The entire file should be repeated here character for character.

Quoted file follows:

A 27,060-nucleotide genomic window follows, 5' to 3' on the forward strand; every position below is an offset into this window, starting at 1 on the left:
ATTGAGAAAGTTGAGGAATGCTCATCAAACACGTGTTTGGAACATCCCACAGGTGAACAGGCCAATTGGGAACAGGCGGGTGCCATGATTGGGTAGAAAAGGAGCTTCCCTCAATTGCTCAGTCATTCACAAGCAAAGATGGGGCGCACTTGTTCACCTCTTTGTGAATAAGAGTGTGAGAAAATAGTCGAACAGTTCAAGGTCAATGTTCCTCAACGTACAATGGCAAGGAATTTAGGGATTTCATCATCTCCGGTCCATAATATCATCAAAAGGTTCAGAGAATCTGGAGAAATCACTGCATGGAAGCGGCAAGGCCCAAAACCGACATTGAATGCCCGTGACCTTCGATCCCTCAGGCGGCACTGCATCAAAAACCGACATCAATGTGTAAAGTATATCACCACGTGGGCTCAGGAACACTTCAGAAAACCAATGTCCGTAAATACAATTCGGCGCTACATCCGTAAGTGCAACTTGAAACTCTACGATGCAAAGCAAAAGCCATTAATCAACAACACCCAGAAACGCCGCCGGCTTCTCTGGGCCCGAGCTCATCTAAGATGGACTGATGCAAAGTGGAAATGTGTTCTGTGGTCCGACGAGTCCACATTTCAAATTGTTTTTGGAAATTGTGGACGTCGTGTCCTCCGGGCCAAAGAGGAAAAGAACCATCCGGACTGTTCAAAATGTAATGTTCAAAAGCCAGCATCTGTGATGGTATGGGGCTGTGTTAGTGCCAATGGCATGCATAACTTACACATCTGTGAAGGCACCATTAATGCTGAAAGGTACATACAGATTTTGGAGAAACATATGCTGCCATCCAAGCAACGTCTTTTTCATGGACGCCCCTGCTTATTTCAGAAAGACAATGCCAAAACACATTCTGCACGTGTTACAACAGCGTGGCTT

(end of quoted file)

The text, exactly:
A 27,060-nucleotide genomic window follows, 5' to 3' on the forward strand; every position below is an offset into this window, starting at 1 on the left:
ATTGAGAAAGTTGAGGAATGCTCATCAAACACGTGTTTGGAACATCCCACAGGTGAACAGGCCAATTGGGAACAGGCGGGTGCCATGATTGGGTAGAAAAGGAGCTTCCCTCAATTGCTCAGTCATTCACAAGCAAAGATGGGGCGCACTTGTTCACCTCTTTGTGAATAAGAGTGTGAGAAAATAGTCGAACAGTTCAAGGTCAATGTTCCTCAACGTACAATGGCAAGGAATTTAGGGATTTCATCATCTCCGGTCCATAATATCATCAAAAGGTTCAGAGAATCTGGAGAAATCACTGCATGGAAGCGGCAAGGCCCAAAACCGACATTGAATGCCCGTGACCTTCGATCCCTCAGGCGGCACTGCATCAAAAACCGACATCAATGTGTAAAGTATATCACCACGTGGGCTCAGGAACACTTCAGAAAACCAATGTCCGTAAATACAATTCGGCGCTACATCCGTAAGTGCAACTTGAAACTCTACGATGCAAAGCAAAAGCCATTAATCAACAACACCCAGAAACGCCGCCGGCTTCTCTGGGCCCGAGCTCATCTAAGATGGACTGATGCAAAGTGGAAATGTGTTCTGTGGTCCGACGAGTCCACATTTCAAATTGTTTTTGGAAATTGTGGACGTCGTGTCCTCCGGGCCAAAGAGGAAAAGAACCATCCGGACTGTTCAAAATGTAATGTTCAAAAGCCAGCATCTGTGATGGTATGGGGCTGTGTTAGTGCCAATGGCATGCATAACTTACACATCTGTGAAGGCACCATTAATGCTGAAAGGTACATACAGATTTTGGAGAAACATATGCTGCCATCCAAGCAACGTCTTTTTCATGGACGCCCCTGCTTATTTCAGAAAGACAATGCCAAAACACATTCTGCACGTGTTACAACAGCGTGGCTT